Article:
The Court was at pains to note that the Police did not act in any ill-intentioned way towards the claimant, indeed one might argue that the police were placed in a difficult and volatile situation by a misleading call. It is also true that while the claimant was not in imminent danger, he was in a dangerous situation that had the potential to escalate rapidly. Ultimately however, liability arose because the police jumped in at the deep end by failing to consult with the respective carers or use softer, more persuasive methods of control.

The case raises interesting points in relation to the tension between paternalism (in ZH’s best interests even though it might be distressing to be restrained) and libertarianism (ZH should be allowed to do whatever he wants). As with anything, the context is all-important. If the police had been called when ZH had only just moved and become fixated by the water, or if it had been near the deep-end, or in a busier pool where there was more potential for accidental bumping / injury to the public, then the police response may have been more easily justified.

Ironically, the key failing of the police was not in immediately taking control of the situation, but rather in becoming fixated with an aggressive solution to a perceived problem, and demonstrating an inability to communicate with people around them. If officers had deferred to, consulted or sought advice from the carers (even if it was later disregarded as inappropriate), many of the problems could have been avoided. On the other hand, would the police have been criticised for delegating too much of their authorit? The incident also raises the tricky question of how they should evaluate the competency of any ‘expert advice’ they receive during an incident?

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Hockey coach sentenced to 2 years for multiple sexual assaults to minors

March 23, 2012


In a case whose perpetrator’s actions span three decades and has attracted a considerable amount of attention, former hockey coach Graham James was sentenced three days ago to two years in prison for sexual assault. James plead guilty to sexually assaulting two teenage boys hundreds of times while they were players on teams he coached.

James is a former Western Hockey League Coach of the Year and 1989 Hockey News Man of the Year. James had been previously convicted of a sexual assault in 1971 and was also sentenced to three-and-a-half years in 1997 for sexually assaulting two other boys, including former National Hockey League (NHL) player Sheldon Kennedy.

The sentencing for his most recent conviction has properly generated wide-spread criticism.

Provincial Court Judge Catherine Carlson accounted for the abuse of trust, the degrading and humiliating nature of the sexual assaults – repeated hundreds of times to victims under the age of 18 – and whose cumulative effect has been significant and devastating to victims Todd Holt and Theoren Fleury.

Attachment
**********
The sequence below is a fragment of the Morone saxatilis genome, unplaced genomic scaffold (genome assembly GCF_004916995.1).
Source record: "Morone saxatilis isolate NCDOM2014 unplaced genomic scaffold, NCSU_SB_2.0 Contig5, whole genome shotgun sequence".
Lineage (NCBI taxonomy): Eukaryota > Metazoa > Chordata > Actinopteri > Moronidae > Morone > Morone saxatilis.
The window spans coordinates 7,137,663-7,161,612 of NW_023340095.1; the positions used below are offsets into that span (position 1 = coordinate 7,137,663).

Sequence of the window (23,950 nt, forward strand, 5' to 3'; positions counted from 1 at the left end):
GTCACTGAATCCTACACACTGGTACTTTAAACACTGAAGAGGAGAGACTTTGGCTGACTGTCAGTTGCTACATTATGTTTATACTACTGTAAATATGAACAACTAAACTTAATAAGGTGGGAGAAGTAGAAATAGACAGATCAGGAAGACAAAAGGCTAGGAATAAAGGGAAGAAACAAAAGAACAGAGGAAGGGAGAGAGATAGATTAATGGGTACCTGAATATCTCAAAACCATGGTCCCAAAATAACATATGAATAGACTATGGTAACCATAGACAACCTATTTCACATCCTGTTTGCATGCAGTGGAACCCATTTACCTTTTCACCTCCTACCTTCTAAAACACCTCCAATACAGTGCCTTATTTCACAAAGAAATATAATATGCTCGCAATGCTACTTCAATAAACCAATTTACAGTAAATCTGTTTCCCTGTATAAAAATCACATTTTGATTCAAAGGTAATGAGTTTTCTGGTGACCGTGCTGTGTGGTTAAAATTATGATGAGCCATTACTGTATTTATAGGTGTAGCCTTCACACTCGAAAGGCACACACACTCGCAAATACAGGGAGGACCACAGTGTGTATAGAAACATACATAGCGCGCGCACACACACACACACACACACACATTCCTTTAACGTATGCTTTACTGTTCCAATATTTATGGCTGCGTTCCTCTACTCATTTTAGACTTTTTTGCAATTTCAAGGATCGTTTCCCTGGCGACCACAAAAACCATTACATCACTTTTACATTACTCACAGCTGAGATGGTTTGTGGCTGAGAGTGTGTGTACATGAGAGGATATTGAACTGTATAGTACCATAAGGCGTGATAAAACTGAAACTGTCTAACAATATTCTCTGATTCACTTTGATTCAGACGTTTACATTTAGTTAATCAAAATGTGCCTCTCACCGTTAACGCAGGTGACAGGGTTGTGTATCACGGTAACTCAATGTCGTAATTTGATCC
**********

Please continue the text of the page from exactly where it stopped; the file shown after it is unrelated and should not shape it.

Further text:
However, Carlson J. also pointed out that Mr. James expressed remorse, apologized to his victims and has experienced what she called ‘an extreme degree of humiliation’ – factors that warranted a reduction in his sentence from a possible maximum of 10 years to the two year sentence handed down.

A Globe and Mail editorial (click here to read) entitled ‘Judge didn’t grasp magnitude of James’s crimes’ accurately, in my view, captures the criticism: ‘There is something annihilationist about what he did. It was an obliterating violence he committed on their sense of personhood, repeated over and over and over and over. These crimes need a sentencing approach that recognizes the difference between one or two sexual assaults and the hundreds that Mr. Holt and Mr. Fleury endured. Not a single one of those assaults should receive a sentencing discount …. [H]is behaviour needs to be denounced to express society’s revulsion and pain at the victimization of the vulnerable, and at the abuse of trust. Provincial Court Judge Catherine Carlson spoke of that abuse, of degradation, of the total control exercised by Mr. James, but then gave him credit for an expression of remorse, an apology, the “extreme degree of humiliation” he experienced and his willingness to come back from Mexico without an extradition hearing. He deserved no such credit.’

A two year prison sentence for savage predation upon two vulnerable and trusting human beings is not enough.

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2011 Public Inquiry into McRae Helicopter Crash

September 14, 2011








The 2011 public inquiry into the deaths of former rally world champion Colin McRae (and three others) in a 2007 helicopter accident has now been concluded. The Inquiry was instituted by the Lord Advocate under the discretionary provisions of the Fatal Accidents and Sudden Deaths Inquiries (Scotland) Act 1976 and was conducted at Lanark Sheriff Court by Sheriff Nikola Stewart between January and August this year. The full determination can be downloaded here:

More details of the case can be also found in our original blog post about the 2009 Air Accidents Investigation Branch Report (AAIB):

Essentially, while both the AAIB Report and the Inquiry determination were unable to conclusively determine the exact cause(s) of the crash, both reports conclude that McRae was ultimately at fault.